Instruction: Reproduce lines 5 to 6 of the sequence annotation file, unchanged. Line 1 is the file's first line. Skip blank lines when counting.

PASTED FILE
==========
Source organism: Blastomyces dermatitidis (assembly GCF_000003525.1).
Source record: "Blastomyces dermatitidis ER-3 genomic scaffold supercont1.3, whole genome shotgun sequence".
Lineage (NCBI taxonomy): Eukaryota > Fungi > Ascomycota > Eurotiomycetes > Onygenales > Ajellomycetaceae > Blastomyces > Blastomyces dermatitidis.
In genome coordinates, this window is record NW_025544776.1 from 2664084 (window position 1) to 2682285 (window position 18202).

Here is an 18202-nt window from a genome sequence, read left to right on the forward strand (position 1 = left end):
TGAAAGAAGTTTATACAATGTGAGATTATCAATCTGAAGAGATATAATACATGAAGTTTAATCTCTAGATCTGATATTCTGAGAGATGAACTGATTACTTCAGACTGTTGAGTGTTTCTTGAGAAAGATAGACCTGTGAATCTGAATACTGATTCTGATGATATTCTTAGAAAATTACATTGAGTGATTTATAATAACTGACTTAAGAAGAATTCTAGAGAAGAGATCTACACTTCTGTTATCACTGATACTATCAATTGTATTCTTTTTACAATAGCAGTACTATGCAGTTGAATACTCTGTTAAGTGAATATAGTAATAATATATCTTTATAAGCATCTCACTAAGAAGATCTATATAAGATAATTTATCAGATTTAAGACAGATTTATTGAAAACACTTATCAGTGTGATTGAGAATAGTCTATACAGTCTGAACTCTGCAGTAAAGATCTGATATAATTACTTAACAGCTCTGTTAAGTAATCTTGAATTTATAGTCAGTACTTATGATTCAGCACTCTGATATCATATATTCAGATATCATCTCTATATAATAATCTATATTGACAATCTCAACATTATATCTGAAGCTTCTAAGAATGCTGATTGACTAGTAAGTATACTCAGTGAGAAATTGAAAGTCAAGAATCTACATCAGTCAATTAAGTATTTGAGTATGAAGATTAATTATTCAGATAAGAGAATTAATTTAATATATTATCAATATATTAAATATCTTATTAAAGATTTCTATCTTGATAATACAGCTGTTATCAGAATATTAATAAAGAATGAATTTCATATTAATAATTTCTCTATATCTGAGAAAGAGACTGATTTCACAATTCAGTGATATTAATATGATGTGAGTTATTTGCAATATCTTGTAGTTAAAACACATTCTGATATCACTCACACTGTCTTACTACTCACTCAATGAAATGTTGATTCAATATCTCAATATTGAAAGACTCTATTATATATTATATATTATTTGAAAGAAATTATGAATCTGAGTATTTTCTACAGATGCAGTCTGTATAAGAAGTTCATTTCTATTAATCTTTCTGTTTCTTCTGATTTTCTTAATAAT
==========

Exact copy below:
Here is an 18202-nt window from a genome sequence, read left to right on the forward strand (position 1 = left end):
TGAAAGAAGTTTATACAATGTGAGATTATCAATCTGAAGAGATATAATACATGAAGTTTAATCTCTAGATCTGATATTCTGAGAGATGAACTGATTACTTCAGACTGTTGAGTGTTTCTTGAGAAAGATAGACCTGTGAATCTGAATACTGATTCTGATGATATTCTTAGAAAATTACATTGAGTGATTTATAATAACTGACTTAAGAAGAATTCTAGAGAAGAGATCTACACTTCTGTTATCACTGATACTATCAATTGTATTCTTTTTACAATAGCAGTACTATGCAGTTGAATACTCTGTTAAGTGAATATAGTAATAATATATCTTTATAAGCATCTCACTAAGAAGATCTATATAAGATAATTTATCAGATTTAAGACAGATTTATTGAAAACACTTATCAGTGTGATTGAGAATAGTCTATACAGTCTGAACTCTGCAGTAAAGATCTGATATAATTACTTAACAGCTCTGTTAAGTAATCTTGAATTTATAGTCAGTACTTATGATTCAGCACTCTGATATCATATATTCAGATATCATCTCTATATAATAATCTATATTGACAATCTCAACATTATATCTGAAGCTTCTAAGAATGCTGATTGACTAGTAAGTATACTCAGTGAGAAATTGAAAGTCAAGAATCTACATCAGTCAATTAAGTATTTGAGTATGAAGATTAATTATTCAGATAAGAGAATTAATTTAATATATTATCAATATATTAAATATCTTATTAAAGATTTCTATCTTGATAATACAGCTGTTATCAGAATATTAATAAAGAATGAATTTCATATTAATAATTTCTCTATATCTGAGAAAGAGACTGATTTCACAATTCAGTGATATTAATATGATGTGAGTTATTTGCAATATCTTGTAGTTAAAACACATTCTGATATCACTCACACTGTCTTACTACTCACTCAATGAAATGTTGATTCAATATCTCAATATTGAAAGACTCTATTATATATTATATATTATTTGAAAGAAATTATGAATCTGAGTATTTTCTACAGATGCAGTCTGTATAAGAAGTTCATTTCTATTAATCTTTCTGTTTCTTCTGATTTTCTTAATAAT